Three years after Twitter co-founder and former CEO Jack Dorsey unveiled his project for a decentralized social network with the ability to seamlessly share and store data, the Bluesky Social (BS) application has finally seen the light, but so far only in beta format. On the sidelines of the techno industry, BS has already been dubbed the decentralized answer to Twitter. The protocol on which the application runs has been renamed from ADX to Authenticated Transfer Protocol (or AT Protocol). It is positioned as a “protocol for large-scale distributed social applications,” which should provide account transfer operations, algorithmic choice, compatibility and performance. The protocol specification states that user identification will be handled by domain names (eg @alice.com) directly in the AT. They will then be matched against cryptographic URLs that will protect the user account and its data. This data can also be transferred from one provider to another without any loss. However, little is known about the Bluesky Social app itself. The press release only says that it will be "launching soon," but for the time being, those who wish can join a private waiting list to test the beta version, the estimated timeline for which is also not yet indicated.
The South Korean passport of TerraForm's founder, Do Kwon, which he had to return to the country's authorities if he refused to cooperate in the investigation of the collapse of the company, seems to have no legal value anymore. However, Kwon himself expressed enchanting indifference about this. In a recent interview with crypto journalist Laura Shin, he stated, “I’m not using it anyway. I can’t see how that makes a difference." At the same time, Kwon did not answer the question whether he has a passport of any other country and whether he plans to apply for asylum in connection with an arrest warrant opened in his name from the South Korean prosecutor's office. The crypto businessman also stated that he has hired an on-chain analytics company to provide all trading data to the Luna Foundation Guard, whose mission is to maintain the Terra ecosystem. According to him, the firm, as planned, will publish information in a couple of weeks. As for the 313 bitcoins held in Luna Foundation Guard accounts, Kwon cited the pending civil lawsuit as the reason the funds cannot be moved anytime soon. But these funds are meant to eventually be distributed to offset investors' losses as a "goodwill gesture."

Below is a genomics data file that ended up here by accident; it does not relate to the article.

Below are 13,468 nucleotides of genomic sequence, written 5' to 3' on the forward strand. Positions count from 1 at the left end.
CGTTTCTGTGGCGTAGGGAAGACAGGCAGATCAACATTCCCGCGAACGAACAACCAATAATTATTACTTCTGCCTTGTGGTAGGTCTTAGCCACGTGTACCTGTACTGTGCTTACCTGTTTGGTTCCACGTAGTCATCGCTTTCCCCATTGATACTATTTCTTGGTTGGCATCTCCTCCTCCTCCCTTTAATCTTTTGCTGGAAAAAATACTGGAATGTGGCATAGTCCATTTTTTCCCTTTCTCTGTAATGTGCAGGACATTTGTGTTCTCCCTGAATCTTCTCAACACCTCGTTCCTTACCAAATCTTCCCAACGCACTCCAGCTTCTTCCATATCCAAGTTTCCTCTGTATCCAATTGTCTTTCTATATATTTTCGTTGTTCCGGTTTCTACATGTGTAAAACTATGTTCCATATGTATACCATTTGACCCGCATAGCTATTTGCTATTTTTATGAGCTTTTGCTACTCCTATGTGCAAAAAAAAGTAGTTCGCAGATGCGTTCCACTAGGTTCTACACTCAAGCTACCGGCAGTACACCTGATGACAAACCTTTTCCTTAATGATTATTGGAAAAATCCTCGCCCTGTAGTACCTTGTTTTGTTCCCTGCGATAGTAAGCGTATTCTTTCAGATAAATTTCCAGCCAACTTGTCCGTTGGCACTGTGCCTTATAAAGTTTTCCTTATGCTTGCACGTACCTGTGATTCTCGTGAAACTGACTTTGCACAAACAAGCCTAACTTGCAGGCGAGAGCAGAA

European Commissioner for Financial Services, Mairead McGuinness, in an interview with the Financial Times spoke about the regulation of cryptocurrencies and referred to the Crypto Assets Markets Bill (MiCA), which should provide a regulatory framework for digital assets in the countries of the European Union. The key idea of McGuinness was the issue of global regulation. She emphasized that any regulation imposed on the crypto industry should work according to single, transparent rules common to all: “We do need to see other players also legislating … perhaps differently, but with the same objective . . . We need to look at global regulation of crypto.” As such, McGuinness urged US lawmakers to develop "radical" new rules to govern the crypto industry and warned that digital assets could pose a threat to financial stability if left unregulated. By the way, during her recent trip to Washington, McGuinness met with several US lawmakers who were pushing bills to regulate digital assets in Congress, including Rep. Patrick McHenry (R-North Carolina) and Senator Kirsten Gillibrand (D-New York). York). And now is the time to remember the first goal of regulators — stablecoins and carefully diversify them before it's too late.